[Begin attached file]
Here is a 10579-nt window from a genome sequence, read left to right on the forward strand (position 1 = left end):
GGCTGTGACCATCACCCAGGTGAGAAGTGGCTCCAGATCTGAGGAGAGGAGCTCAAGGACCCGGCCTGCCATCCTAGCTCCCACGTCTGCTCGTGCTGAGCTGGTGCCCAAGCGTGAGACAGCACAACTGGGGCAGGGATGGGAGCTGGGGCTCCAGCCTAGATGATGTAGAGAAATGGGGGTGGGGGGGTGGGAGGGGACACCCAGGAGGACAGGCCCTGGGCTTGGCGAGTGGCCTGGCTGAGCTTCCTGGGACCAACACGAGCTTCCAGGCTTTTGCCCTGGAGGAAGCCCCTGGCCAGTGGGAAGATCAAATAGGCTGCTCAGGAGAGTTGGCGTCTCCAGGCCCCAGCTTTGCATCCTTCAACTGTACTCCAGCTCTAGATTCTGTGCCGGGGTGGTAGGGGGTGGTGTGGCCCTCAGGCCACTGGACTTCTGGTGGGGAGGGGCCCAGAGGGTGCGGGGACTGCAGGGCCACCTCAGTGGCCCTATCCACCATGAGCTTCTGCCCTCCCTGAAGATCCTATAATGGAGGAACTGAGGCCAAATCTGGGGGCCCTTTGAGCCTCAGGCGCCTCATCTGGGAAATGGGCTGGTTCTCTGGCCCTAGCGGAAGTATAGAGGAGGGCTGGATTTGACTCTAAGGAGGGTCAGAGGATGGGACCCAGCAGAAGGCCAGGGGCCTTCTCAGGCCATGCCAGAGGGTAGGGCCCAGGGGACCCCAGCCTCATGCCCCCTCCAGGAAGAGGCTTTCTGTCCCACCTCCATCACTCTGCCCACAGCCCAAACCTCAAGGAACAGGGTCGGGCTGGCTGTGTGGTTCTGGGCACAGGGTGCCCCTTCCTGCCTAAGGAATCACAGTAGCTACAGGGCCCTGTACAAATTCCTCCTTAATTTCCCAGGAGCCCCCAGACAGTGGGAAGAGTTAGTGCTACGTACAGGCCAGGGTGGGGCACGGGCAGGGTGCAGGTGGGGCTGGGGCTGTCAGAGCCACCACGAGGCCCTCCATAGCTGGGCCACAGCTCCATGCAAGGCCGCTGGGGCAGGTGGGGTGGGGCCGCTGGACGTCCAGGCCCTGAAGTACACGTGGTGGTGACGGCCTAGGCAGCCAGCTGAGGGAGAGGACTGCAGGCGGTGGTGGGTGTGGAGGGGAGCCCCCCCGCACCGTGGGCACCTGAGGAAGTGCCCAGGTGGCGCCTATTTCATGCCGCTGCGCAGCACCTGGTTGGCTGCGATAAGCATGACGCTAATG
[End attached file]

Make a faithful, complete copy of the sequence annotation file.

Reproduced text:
Here is a 10579-nt window from a genome sequence, read left to right on the forward strand (position 1 = left end):
GGCTGTGACCATCACCCAGGTGAGAAGTGGCTCCAGATCTGAGGAGAGGAGCTCAAGGACCCGGCCTGCCATCCTAGCTCCCACGTCTGCTCGTGCTGAGCTGGTGCCCAAGCGTGAGACAGCACAACTGGGGCAGGGATGGGAGCTGGGGCTCCAGCCTAGATGATGTAGAGAAATGGGGGTGGGGGGGTGGGAGGGGACACCCAGGAGGACAGGCCCTGGGCTTGGCGAGTGGCCTGGCTGAGCTTCCTGGGACCAACACGAGCTTCCAGGCTTTTGCCCTGGAGGAAGCCCCTGGCCAGTGGGAAGATCAAATAGGCTGCTCAGGAGAGTTGGCGTCTCCAGGCCCCAGCTTTGCATCCTTCAACTGTACTCCAGCTCTAGATTCTGTGCCGGGGTGGTAGGGGGTGGTGTGGCCCTCAGGCCACTGGACTTCTGGTGGGGAGGGGCCCAGAGGGTGCGGGGACTGCAGGGCCACCTCAGTGGCCCTATCCACCATGAGCTTCTGCCCTCCCTGAAGATCCTATAATGGAGGAACTGAGGCCAAATCTGGGGGCCCTTTGAGCCTCAGGCGCCTCATCTGGGAAATGGGCTGGTTCTCTGGCCCTAGCGGAAGTATAGAGGAGGGCTGGATTTGACTCTAAGGAGGGTCAGAGGATGGGACCCAGCAGAAGGCCAGGGGCCTTCTCAGGCCATGCCAGAGGGTAGGGCCCAGGGGACCCCAGCCTCATGCCCCCTCCAGGAAGAGGCTTTCTGTCCCACCTCCATCACTCTGCCCACAGCCCAAACCTCAAGGAACAGGGTCGGGCTGGCTGTGTGGTTCTGGGCACAGGGTGCCCCTTCCTGCCTAAGGAATCACAGTAGCTACAGGGCCCTGTACAAATTCCTCCTTAATTTCCCAGGAGCCCCCAGACAGTGGGAAGAGTTAGTGCTACGTACAGGCCAGGGTGGGGCACGGGCAGGGTGCAGGTGGGGCTGGGGCTGTCAGAGCCACCACGAGGCCCTCCATAGCTGGGCCACAGCTCCATGCAAGGCCGCTGGGGCAGGTGGGGTGGGGCCGCTGGACGTCCAGGCCCTGAAGTACACGTGGTGGTGACGGCCTAGGCAGCCAGCTGAGGGAGAGGACTGCAGGCGGTGGTGGGTGTGGAGGGGAGCCCCCCCGCACCGTGGGCACCTGAGGAAGTGCCCAGGTGGCGCCTATTTCATGCCGCTGCGCAGCACCTGGTTGGCTGCGATAAGCATGACGCTAATG